Lively, entertaining reviews of, and essays on, old and newer films and everything relating to them, written by professional author William Schoell.
Thursday, January 1, 2015
Frank (John Ryan) and Lenore (Sharon Farrell) Davis have a young son, Chris (Daniel Holzman), and are expecting their second child. But when this new child, also a boy, is born, it emerges from its mother's womb with claws, fangs and a very bad attitude. After killing everyone in the operating theater but his mother, he runs off into the night. Frank rejects the child completely -- "it is no relation to us" he tells Chris -- while Lenore sinks into depression and borderline hysteria. There are more murders, and then the mutant infant decides to come home ... It's Alive certainly has an interesting premise but it's nearly undone by some schlocky, almost campy handling at times, as well as a few scenes that don't make sense [such as Chris warming up to his brother even though he's never been told about him, and after the infant slaughters his cat!]. A major problem is that the film simply omits the sequence when Frank is told what happened in the operating room, making his acceptance of the crazy story -- his baby murdered everyone -- implausible; surely he would have doubted what the medical staff was telling him and attributed the deaths to an adult maniac. [His wife did not actually see the baby so it's a question if she saw it killing anyone.] That being said, It's Alive, despite its somewhat cheapjack nature, is strangely compelling, largely due to the performances of Farrell [The Spy with My Face] and especially Ryan, who make the parents' horrible dilemma and emotional torment come alive, As the infant is decked out with horrible features, big teeth and the rest, it makes a more "convincing" killer than the baby in The Devil Within Her, which was released the following year. Like that film It's Alive inevitably taps into the fears of expectant parents when it comes to birth defects and added responsibilities, although its main purpose is to scare, which it very occasionally succeeds at. Bernard Herrmann's score is certainly one of his lesser efforts, but it helps, and the ending seems to make use of those same giant storm drains that figured in the climax of Them. One has to wonder: what about all the wrongful death suits the families of the baby's victims might file against the parents? Andrew Duggan, Michael Ansara, and William Wellman Jr. are also in the cast.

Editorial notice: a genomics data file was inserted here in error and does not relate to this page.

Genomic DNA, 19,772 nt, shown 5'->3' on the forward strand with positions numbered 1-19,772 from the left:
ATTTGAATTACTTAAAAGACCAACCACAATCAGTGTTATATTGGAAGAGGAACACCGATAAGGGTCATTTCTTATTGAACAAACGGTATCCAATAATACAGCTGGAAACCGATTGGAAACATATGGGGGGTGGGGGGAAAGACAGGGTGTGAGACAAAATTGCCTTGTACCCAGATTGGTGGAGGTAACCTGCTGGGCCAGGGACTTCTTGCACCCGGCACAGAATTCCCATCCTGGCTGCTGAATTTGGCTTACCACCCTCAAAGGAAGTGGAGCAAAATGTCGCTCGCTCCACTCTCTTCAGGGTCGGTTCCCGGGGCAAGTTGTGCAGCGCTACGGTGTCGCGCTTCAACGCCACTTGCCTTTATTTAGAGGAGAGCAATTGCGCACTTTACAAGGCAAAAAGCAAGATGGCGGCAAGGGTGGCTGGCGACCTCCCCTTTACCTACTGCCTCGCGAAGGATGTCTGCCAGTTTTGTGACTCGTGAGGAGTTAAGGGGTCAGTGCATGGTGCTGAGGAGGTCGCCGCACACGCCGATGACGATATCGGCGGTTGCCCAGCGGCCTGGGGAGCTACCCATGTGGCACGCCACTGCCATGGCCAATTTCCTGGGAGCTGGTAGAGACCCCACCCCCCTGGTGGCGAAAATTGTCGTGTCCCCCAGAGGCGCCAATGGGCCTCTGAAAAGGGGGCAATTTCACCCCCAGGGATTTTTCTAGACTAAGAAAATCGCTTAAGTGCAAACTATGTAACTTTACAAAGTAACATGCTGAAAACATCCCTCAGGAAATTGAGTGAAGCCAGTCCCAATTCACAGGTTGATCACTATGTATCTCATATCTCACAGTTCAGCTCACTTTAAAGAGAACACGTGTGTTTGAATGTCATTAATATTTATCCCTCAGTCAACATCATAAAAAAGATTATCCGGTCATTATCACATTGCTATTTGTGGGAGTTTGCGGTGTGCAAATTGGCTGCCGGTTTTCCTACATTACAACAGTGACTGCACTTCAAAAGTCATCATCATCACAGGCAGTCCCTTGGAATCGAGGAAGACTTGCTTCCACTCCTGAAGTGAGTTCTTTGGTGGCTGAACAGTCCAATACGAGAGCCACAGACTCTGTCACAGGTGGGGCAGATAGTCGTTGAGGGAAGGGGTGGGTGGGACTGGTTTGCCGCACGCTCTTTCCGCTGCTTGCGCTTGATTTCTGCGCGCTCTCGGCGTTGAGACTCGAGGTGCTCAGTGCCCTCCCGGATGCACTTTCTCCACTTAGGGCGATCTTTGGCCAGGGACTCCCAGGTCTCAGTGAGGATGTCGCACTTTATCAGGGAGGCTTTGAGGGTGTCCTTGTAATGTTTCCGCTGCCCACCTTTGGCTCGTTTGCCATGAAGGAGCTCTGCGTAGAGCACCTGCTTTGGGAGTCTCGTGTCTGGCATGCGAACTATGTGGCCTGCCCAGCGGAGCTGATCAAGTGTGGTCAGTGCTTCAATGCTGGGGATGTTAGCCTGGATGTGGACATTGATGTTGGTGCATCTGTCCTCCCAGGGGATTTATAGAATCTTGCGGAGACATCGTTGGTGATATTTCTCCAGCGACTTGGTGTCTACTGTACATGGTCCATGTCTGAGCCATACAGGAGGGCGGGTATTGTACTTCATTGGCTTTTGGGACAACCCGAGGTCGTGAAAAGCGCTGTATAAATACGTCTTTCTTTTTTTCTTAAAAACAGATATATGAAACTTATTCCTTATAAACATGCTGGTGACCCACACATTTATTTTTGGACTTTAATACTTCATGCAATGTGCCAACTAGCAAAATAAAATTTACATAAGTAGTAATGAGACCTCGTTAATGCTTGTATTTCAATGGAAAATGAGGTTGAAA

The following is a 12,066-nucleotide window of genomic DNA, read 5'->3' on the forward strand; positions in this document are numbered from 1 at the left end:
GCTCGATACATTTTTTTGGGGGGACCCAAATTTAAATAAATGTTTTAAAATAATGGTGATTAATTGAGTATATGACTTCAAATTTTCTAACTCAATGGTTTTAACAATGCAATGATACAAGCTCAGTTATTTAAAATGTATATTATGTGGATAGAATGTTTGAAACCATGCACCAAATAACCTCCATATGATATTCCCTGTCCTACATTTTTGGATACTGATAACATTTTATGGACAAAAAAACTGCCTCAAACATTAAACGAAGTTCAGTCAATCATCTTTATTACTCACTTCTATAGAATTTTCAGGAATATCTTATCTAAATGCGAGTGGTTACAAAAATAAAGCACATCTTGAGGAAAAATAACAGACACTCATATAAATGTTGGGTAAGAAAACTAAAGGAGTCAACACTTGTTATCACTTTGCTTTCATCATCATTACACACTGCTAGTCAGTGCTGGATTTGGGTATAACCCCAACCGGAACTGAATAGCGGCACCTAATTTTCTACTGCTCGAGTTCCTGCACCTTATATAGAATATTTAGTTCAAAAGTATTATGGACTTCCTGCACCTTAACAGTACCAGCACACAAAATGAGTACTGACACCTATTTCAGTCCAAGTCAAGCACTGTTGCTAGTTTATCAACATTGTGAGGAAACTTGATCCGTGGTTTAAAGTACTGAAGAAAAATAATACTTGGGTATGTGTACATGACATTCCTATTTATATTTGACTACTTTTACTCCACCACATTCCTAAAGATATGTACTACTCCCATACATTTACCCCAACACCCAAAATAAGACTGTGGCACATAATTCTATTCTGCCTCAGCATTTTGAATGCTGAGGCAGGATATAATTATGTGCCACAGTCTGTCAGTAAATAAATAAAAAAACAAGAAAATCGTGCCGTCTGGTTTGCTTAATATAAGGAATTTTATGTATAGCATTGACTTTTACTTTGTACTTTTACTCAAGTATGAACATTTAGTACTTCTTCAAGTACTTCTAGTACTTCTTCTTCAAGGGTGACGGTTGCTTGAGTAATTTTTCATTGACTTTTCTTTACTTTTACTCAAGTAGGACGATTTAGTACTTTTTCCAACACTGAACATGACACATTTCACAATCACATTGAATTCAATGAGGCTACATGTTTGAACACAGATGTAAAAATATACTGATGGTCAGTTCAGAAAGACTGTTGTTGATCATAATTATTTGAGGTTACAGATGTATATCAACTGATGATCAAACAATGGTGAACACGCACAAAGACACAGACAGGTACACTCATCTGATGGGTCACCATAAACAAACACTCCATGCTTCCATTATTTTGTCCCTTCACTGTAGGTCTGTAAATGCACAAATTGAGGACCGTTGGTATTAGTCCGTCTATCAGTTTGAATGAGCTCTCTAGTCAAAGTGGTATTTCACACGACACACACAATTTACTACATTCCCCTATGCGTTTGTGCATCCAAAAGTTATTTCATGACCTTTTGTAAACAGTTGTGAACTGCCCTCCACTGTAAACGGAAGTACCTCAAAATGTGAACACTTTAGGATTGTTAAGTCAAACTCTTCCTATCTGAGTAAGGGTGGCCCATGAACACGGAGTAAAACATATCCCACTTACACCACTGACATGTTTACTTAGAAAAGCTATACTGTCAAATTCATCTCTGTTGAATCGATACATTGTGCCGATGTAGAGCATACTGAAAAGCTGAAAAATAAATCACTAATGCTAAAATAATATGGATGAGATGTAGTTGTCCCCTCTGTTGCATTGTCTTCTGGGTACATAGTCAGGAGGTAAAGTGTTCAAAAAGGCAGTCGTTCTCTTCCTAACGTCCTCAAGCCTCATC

Verdict: Weird and uneven but watchable -- for some -- due to the leads' acting and bizarre premise. **1/2.